Sonoma

Exploring Evolution by Studying Beetles Living on the Edge

Biology

 

Sonoma State professor Nathan Rank and Santa Clara University professor Elizabeth Dahlhoff, along with their collaborators and students, explore the evolutionary responses to environmental challenges by studying a beetle that lives two miles above sea level in the mountains of eastern California. That beetle, according to Dr. Rank, allows them to “study how natural populations of a native California insect cope with environmental stress in a region that is experiencing significant effects of changes in climate.”

The researchers have identified in willow leaf beetles genes help the insects to process energy and cope with temperature stress. These genes “help them to survive and reproduce in a region with long winters and where annual fluctuations in rain, snow, and average temperature are high,” Dr. Rank explained. “These findings are evidence that evolution is going on right before our eyes in a complex organism, not some single-celled bacterium in a petri dish. The implications here for scientific understanding of evolution and adaptation to climate change are profound.”

Rank and Dahlhoff have methodically investigated the willow beetle for decades. He said: “Our most recent work shows that genes on the mitochondrion interact with genes from the nucleus to influence responses to environmental stress. It also appears that responses to low oxygen (hypoxia) interact with responses to stressful temperature to influence beetle populations in the wild. This has been a real surprise because, until now, most physiologists did not think a small insect would even be limited by low oxygen. Turns out, beetles are similar to humans in this respect—they can run out of breath at high elevation. Our current work aims to understand how populations survive both summer and winter thermal stress and environmental variation.” They plan to investigate environmental stress factors on the beetle during severe winters, to look at how cold and energy stressors interact to shape the beetle’s physiological performance during winter and the subsequent growing season. These studies are being conducted with Professor Caroline Williams at UC Berkeley, who is an expert on adaptation to winter in insects.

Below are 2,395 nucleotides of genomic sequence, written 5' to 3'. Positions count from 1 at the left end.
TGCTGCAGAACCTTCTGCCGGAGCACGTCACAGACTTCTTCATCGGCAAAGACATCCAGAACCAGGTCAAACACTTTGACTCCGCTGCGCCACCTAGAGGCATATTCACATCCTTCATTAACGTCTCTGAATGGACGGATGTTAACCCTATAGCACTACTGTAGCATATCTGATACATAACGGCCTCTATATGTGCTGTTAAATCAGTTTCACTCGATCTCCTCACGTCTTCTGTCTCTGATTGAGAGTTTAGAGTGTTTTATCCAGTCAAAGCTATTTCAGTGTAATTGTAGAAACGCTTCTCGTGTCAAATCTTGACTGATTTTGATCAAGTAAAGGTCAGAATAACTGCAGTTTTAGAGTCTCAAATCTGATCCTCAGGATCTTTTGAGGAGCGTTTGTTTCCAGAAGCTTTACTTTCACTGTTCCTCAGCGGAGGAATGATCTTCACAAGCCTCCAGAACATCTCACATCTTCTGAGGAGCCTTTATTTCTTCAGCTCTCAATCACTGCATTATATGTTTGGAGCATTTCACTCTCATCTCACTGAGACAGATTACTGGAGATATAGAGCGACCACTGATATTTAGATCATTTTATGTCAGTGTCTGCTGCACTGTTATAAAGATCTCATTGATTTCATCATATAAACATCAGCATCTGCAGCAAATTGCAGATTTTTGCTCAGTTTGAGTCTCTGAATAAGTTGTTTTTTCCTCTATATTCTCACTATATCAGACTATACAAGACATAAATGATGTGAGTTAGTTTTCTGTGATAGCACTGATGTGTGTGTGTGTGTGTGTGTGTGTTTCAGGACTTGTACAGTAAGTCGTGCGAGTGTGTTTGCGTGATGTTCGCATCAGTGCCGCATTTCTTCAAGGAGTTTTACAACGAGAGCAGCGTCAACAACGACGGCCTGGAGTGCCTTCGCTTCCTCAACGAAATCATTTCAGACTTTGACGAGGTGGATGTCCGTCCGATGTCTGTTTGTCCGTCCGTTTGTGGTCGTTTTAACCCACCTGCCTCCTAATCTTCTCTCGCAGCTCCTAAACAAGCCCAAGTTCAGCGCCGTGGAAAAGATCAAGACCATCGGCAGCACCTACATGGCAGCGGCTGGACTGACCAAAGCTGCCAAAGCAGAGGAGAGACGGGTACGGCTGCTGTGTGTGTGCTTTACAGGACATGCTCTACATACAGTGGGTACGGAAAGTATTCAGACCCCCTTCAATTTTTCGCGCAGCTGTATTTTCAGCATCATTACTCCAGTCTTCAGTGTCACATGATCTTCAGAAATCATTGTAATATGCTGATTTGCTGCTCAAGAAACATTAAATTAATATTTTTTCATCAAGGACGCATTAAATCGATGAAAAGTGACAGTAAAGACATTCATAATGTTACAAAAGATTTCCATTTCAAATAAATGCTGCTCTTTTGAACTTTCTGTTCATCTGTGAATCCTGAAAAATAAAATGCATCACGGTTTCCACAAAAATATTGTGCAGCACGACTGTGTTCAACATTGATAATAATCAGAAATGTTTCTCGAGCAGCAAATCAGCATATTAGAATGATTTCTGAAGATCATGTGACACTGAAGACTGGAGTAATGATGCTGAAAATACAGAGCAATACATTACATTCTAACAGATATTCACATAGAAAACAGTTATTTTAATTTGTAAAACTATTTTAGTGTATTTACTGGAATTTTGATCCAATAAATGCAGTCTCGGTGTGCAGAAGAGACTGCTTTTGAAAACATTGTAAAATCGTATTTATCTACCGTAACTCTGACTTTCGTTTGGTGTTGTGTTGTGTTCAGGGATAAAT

“We will complete our work on interacting stresses of temperature and oxygen supply on physiological and evolutionary responses to a changing environment,” Rank said. The team’s work on winter survival and responses to stress will be invaluable for studying environmental effects on population persistence. In other words, how does a population adapt and survive—and evolve—in the face of severe changes in climate? A beetle surviving at the limits of its environmental tolerance may offer us clues for how we can overcome challenges posed by the future climate.